Sweating is your body’s means of cooling down. That’s crucial during a high-intensity workout, especially if you’re exercising outdoors or in a hot or humid environment. As you may have noticed, some people sweat more than others. Some guys and gals grab a towel every minute or so to dry their sweaty face or chest while others barely break a sweat even during a hard workout.
Sweating is only one way your body controls temperature. It actually releases heat in two ways. As your body heats up, more blood flow is diverted to blood vessels on the surface of your skin to boost heat loss. Secondly, your body rids your body of excess heat by sweating. It releases heat in this manner through the 2 to 5 million sweat glands on your body. The quantity of sweat you discharge through these glands during a workout ranges from only half a liter to 3 or 4 liters.
How much do you know about sweating? Here are some of the most common myths and facts about how and why we sweat. During a workout
Myth: You Sweat More When You’re in Bad Shape
One common misconception is that profuse sweating is a sign that you’re not in shape. Quite the contrary. In fact, athletes and other folks in tip-top shape sweat sooner during a workout than those who have a lower fitness level. This is especially true if you exercise in a hot environment. In the summer, it takes about two weeks of working out in a warm environment to become heat acclimated. Your body acclimates by increasing the plasma volume in your vessels so you can carry more fluid and heat to the surface of your skin to release to the outside. Plus, it reduces the release of electrolytes, like sodium, potassium, and chloride, when you sweat. Once you’re acclimated, your body sweats earlier during a workout and you’re more efficient at releasing heat. So, sweating early and sweating a lot could be a sign that you’re heat acclimated and in good shape.
Truth: Men Sweat More than Women
In general, men sweat more than women but it’s not because of gender. How much you sweat is not dictated as much by gender as by body size. According to a study published in LiveScience.com, the primary way in which smaller people release heat is by increasing blood flow to the surface of their skin. By releasing more heat directly through the skin, smaller people aren’t as dependent on sweating as a means of releasing heat. In contrast, larger people are more dependent on sweating as a way to lower body temperature. In general, men have a larger body size than women and depend more on sweating. Women, especially small women, sweat less because they’re better at releasing heat through the skin. An advantage of sweating less during exercise is smaller people can more easily maintain thermal balance without losing as much water and becoming dehydrated. How much you sweat is also influenced by how many sweat glands you have. The number of sweat glands you have can be as low as 2 million and as high as 4 million.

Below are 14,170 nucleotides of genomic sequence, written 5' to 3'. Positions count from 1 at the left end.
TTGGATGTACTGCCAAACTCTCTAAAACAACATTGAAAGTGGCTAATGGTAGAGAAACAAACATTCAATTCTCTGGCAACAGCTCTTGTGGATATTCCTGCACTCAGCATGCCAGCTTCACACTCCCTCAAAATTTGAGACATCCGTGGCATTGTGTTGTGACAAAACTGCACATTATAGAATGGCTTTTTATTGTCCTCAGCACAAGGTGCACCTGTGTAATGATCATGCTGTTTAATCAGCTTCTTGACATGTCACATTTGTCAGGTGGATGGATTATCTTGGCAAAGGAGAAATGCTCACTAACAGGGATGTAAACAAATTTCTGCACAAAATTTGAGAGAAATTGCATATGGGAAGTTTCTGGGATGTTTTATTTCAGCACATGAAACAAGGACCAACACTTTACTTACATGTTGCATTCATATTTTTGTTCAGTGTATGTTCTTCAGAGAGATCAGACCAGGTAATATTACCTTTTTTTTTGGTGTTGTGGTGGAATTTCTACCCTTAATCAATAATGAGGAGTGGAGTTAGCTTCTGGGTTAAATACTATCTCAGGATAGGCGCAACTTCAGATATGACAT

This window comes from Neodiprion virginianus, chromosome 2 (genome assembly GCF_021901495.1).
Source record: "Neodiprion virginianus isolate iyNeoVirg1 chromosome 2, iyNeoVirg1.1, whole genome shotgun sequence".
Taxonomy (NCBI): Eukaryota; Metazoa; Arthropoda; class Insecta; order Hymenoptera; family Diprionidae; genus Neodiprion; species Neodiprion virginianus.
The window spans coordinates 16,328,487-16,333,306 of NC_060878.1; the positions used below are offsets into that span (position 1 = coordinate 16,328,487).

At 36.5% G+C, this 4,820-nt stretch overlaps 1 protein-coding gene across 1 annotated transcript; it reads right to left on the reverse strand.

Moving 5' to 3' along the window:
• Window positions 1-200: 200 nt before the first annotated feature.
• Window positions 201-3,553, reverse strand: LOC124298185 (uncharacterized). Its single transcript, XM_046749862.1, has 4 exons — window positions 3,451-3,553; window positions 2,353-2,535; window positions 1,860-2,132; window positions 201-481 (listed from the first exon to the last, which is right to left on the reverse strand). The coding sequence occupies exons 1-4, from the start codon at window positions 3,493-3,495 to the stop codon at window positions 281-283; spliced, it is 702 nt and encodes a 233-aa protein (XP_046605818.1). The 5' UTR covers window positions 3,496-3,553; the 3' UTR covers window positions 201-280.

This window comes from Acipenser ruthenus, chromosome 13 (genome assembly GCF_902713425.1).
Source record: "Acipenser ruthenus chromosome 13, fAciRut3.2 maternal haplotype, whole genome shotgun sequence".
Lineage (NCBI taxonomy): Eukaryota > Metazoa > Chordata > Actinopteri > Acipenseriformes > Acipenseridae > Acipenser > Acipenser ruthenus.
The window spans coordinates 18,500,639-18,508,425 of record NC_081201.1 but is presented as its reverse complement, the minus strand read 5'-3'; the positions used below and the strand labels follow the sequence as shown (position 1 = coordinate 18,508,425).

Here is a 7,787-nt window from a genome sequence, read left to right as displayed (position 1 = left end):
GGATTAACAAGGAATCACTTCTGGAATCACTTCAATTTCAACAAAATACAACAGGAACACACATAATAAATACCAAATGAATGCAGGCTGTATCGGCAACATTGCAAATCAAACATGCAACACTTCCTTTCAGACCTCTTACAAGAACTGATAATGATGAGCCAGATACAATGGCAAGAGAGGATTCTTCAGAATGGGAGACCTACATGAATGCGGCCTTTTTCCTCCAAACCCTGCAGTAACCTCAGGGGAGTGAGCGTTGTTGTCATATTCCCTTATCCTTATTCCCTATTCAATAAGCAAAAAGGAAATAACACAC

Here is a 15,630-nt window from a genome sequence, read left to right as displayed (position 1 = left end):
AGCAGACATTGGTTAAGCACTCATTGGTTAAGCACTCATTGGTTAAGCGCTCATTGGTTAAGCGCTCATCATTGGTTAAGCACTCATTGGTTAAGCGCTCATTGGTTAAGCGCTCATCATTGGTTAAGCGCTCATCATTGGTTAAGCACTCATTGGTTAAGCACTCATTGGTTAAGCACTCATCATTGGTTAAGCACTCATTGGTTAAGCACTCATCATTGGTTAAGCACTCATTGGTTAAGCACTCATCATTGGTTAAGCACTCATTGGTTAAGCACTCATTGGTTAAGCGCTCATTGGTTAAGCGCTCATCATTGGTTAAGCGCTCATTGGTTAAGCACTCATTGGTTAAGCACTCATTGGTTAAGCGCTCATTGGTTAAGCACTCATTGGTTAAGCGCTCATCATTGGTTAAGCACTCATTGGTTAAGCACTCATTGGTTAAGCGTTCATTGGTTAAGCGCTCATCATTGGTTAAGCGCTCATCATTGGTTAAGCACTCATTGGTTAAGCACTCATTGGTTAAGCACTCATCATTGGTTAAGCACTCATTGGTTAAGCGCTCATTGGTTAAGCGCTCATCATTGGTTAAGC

Myth: More Sweating Means You’re Burning More Calories
In reality, there isn’t a direct correlation between the degree of sweating and calorie burn. As mentioned, body size, the number of sweat glands, fitness level, and how acclimated you are to the heat influence how much you sweat. So, don’t measure the intensity of your workouts by how much you sweated.
Truth: Overweight and Obese People Are More Susceptible to Heat Stroke
Fat is an insulator that interferes with heat loss. To be released, heat has to make it to the surface of the skin. When there’s a thick layer of fat, it has a longer path to reach the surface and be released. Since fat interferes with heat loss, overweight and obese people are at greater risk of heat stroke when exercising in a hot or humid environment. In fact, heat stroke is 3.5 times more common in substantially overweight adults.
Truth: Sweating Helps Your Body Eliminate Toxins
You hear a lot of dubious claims about detoxifying but according to a study published in Archives of Environmental and Contamination Toxicology sweating really does help your body eliminate some toxins. Another study, published in Scientific World Journal, showed sweating helps eliminate phthalate compounds that we breathe in and consume from sources like plastic every day. These chemicals cause infertility in animals and are believed to disrupt hormones as well. Keep in mind that many experts still argue that sweating doesn’t detoxify but there is now some evidence to the contrary.
The Bottom Line
The most important thing to know about sweating is that the more you do it, the more you need to focus on hydration and rehydration after exercise. To be sure you’re replenishing the fluid you lost during your workout, weigh yourself before and immediately after a workout. For every pound that you’re down, drink 16 ounces of fluid. If you plan on exercising for more than 90 minutes, grab an electrolyte-rich drink to help replace sodium, potassium, and chloride that you’re losing through sweat. Sweating during a workout may not feel good but it helps bring down your core body temperature. Not only is that important for your health, it helps reduce fatigue and helps you sustain exercise longer. So, be happy when you feel sweat dripping down your face! It’s like your own internal fan.
LiveScience.com. “Battle of the Sexes: Who Sweats More?”
WebMD.”Does More Sweat = a Better Workout?”
Exercise Physiology: Nutrition, Energy ,and Human Performance. McArdle, Katch, and Katch.
Medical Daily. “Sweat It Out! 5 Surprising Health Benefits Of Sweating That Actually Don’t Stink”
Arch Environ Contam Toxicol. 2011 Aug;61(2):344-57. doi: 10.1007/s00244-010-9611-5. Epub 2010 Nov 6.
Scientific World Journal. 2012; 2012: 615068. Published online 2012 Oct 31. doi: 10.1100/2012/615068.
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